Accessing GridGain® Cloud using Thin Clients

Introduction

In the previous article, we discussed the steps required to sign-up for a GridGain® Cloud account, created our first cluster, described the two built-in SQL demos and briefly reviewed the monitoring capabilities. In this article, let's look at examples of how to connect to a GridGain Cloud Cluster using two different programming languages.

Recall that in the previous article, we stopped our cluster. So, the first thing we need to do is to start our cluster, as shown in Figure 1.

Figure 1. Start Cluster.

Figure 1. Start Cluster.

After a short time, the cluster should be in the Running state, as shown in Figure 2.

Figure 2. Running Cluster.

Figure 2. Running Cluster.

Next, we'll click on the cluster name to obtain more information, as shown in Figure 3.

Figure 3. Cluster Information.

Figure 3. Cluster Information.

We need some information from this page for our code examples.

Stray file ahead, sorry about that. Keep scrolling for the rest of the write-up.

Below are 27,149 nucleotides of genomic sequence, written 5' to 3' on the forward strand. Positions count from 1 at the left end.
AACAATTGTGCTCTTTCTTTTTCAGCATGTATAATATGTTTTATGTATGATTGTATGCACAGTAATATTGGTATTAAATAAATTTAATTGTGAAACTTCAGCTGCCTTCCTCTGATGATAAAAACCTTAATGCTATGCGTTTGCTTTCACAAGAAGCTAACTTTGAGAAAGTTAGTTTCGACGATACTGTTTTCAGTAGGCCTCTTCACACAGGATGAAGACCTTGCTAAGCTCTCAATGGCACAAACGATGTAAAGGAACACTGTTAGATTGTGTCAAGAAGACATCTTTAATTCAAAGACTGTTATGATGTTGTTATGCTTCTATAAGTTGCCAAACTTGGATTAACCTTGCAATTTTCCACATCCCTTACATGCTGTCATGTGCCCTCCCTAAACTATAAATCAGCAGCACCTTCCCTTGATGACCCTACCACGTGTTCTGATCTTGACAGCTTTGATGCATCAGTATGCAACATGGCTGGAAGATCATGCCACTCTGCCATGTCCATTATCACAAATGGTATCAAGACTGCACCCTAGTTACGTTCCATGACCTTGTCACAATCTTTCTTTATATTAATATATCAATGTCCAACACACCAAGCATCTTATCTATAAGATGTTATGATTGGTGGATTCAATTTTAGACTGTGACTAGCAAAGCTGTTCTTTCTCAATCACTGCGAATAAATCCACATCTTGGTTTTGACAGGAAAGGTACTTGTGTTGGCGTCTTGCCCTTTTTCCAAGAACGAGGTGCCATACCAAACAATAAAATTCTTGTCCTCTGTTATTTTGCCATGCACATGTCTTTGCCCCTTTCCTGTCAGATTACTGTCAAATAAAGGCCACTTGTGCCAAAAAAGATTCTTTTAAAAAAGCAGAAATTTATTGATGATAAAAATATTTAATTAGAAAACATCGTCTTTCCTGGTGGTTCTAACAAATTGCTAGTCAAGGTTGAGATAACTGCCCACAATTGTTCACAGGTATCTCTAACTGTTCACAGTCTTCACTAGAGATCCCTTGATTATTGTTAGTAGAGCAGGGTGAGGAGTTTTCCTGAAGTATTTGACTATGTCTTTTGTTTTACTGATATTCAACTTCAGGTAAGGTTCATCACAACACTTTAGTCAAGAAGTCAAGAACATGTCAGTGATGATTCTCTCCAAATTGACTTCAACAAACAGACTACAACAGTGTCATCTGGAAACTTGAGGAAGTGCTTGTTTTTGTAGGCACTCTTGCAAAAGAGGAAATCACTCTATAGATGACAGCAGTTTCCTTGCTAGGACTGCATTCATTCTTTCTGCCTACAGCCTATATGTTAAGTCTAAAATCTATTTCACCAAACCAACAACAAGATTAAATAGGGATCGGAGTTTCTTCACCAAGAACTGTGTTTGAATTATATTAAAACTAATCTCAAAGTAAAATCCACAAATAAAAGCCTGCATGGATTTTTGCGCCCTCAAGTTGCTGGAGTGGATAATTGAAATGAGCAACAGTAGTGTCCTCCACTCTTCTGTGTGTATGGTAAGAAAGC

GridGain and Apache® Ignite™ are multi-model systems. In the previous article, we looked at SQL and JDBC. In this article let's focus on the Key-Value interface.

Java Thin Client Example

For our first example, let's start with Java. Using the Java code template provided in the official documentation, we'll create an IDE project, code a CloudConfig class and plug-in the following four values from the Cluster Information page:

  • Thin Client URL
  • Cluster Username
  • Cluster Password
  • SSL Password

We also need to download the Java Key Store and we'll save the keyStore.jks file in the resources directory in our project, as shown in Figure 4.

Figure 4. IDE Project.

Figure 4. IDE Project.

The complete CloudConfig code is shown in Listing 1.


package com.gridgain.cloud.example;

import org.apache.ignite.client.SslMode;
import org.apache.ignite.client.SslProtocol;